Sunday, January 20, 2008

Daichan @Studio City

I hate clutter. Even a dusty stack of magazines by the bedpost irks me. Yet when I stepped inside this restaurant-slash-emporium of Japanese souvenirs strung from the ceiling and plastered to the wall – I was in total awe. Red paper lanterns (chochin), tea cups, paper mache masks, decorative fans... A pachinko machine undoubtedly built in the '70s rested in the back while a duo of Childrens Day koi fish hung out in the corner. Walk into the restroom and you're in the company of two dozen stuffed animals stacked high above. Hmm, must be the outhouse tower guards. Talk about random. But that's what I love about the place.

Daichan is self-described as Japanese soul food, though I would take that as a loose term for anything edible from the Japanese diaspora. (For those who don't know, a good sized Japanese population has been rooted in the U.S. for over a century, mostly in Hawaii and the west coast.) Their menu is expansive: soba, agedashi tofu, katsu chicken, yudofu (boiled tofu), poki-over-rice... I spotted one of my favorite comfort foods written on the wall: natto (fermented soy beans), though instead of soy sauce they mix it with avocado (?!). Then again, lots of Japanese Americans eat steamed broccoli with a mixture of soy sauce and mayo, which might sound appalling, too.

I spent more time than usual fretting over what to get, partially distracted by the red bamboo ornament hanging in front of me. (It's in the shot above; A fertility symbol?) I eventually settled on the deepfried garlic chicken, a tasty version of mochiko chicken cut in katsu-size pieces. The soy-based sauce was on the salty side but dab it on the rice and you're set. Most dinners come with macaroni salad and a slice of watermelon certainly more characteristic of Hawaii than Tokyo.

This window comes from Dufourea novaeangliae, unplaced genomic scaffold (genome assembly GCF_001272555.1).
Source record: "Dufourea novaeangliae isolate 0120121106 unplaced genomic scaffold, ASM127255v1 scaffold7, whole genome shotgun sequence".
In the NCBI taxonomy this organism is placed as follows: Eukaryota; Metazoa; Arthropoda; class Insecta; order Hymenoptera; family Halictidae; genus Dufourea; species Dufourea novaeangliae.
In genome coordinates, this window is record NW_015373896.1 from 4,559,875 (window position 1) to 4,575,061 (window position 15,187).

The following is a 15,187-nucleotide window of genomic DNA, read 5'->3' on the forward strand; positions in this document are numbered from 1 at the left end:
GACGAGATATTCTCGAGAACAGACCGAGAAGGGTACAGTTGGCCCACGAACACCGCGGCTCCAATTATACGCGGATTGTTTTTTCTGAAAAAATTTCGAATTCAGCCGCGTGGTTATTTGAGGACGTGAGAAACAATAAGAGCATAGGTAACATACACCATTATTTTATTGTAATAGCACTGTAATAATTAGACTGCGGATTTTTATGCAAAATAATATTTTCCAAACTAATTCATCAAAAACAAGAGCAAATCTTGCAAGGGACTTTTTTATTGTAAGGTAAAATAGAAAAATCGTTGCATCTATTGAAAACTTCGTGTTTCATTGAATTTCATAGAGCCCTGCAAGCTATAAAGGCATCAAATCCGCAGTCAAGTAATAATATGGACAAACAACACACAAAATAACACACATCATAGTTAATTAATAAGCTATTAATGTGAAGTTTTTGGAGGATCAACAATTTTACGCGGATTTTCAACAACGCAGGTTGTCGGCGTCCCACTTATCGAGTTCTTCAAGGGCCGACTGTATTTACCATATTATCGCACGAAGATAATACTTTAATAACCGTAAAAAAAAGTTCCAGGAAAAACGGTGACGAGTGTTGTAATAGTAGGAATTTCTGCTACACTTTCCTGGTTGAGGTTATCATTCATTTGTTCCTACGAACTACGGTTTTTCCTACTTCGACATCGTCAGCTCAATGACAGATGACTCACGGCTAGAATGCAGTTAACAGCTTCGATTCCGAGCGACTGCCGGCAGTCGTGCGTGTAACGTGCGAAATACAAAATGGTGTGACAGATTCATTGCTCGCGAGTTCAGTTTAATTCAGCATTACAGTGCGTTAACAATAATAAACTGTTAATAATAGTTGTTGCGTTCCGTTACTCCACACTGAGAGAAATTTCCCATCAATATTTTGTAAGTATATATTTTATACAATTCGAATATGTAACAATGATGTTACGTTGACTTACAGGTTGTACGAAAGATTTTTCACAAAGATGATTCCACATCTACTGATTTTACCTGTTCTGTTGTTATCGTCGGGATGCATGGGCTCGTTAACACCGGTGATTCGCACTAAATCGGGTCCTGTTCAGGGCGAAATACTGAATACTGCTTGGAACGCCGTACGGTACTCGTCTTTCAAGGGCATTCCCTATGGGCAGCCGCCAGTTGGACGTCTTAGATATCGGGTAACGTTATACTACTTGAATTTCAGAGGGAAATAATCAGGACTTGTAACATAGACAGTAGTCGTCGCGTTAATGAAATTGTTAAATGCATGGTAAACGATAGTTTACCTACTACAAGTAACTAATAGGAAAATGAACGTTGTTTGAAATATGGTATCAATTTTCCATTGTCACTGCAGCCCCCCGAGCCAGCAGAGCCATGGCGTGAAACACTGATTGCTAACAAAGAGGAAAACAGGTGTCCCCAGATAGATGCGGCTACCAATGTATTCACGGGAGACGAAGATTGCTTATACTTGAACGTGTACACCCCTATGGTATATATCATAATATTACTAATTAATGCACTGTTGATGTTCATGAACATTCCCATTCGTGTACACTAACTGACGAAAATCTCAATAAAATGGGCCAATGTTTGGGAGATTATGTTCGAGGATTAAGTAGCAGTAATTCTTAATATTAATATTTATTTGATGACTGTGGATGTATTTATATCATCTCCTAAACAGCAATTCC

I also sampled the deepfried "purple potato" dish, a unanimous favorite, and the fried lotus root stuffed with minced chicken. If you thought all Japanese food was healthy, think again. Any of this "soul food" will stick to your ribs. Not to the degree of red beans and rice, but close enough.

I regret having only consumed one meal in one sitting at Daichan. I would've risked the extra pounds just to sample some of the other dishes. Their house special drink of ginger, peppermint, herbs, lemon and sugar sounded intriguing, too. Prices are amazingly reasonable, averaging $7-$10 per plate. Not bad considering its neighbor is Mr. Nozawa himself, who'll take away more C-notes than you can count.

11288 Ventura Blvd.
Studio City, CA
(818) 980-8450
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Chubbypanda said...

It's called "soul food" because it'll send you straight to heaven. Gastronomically, of course. =b

Inland Empirical said...

I love the top photo on this post.

BoLA said...

Mmm... MS loves Daichan's udon noodles!

Miss you!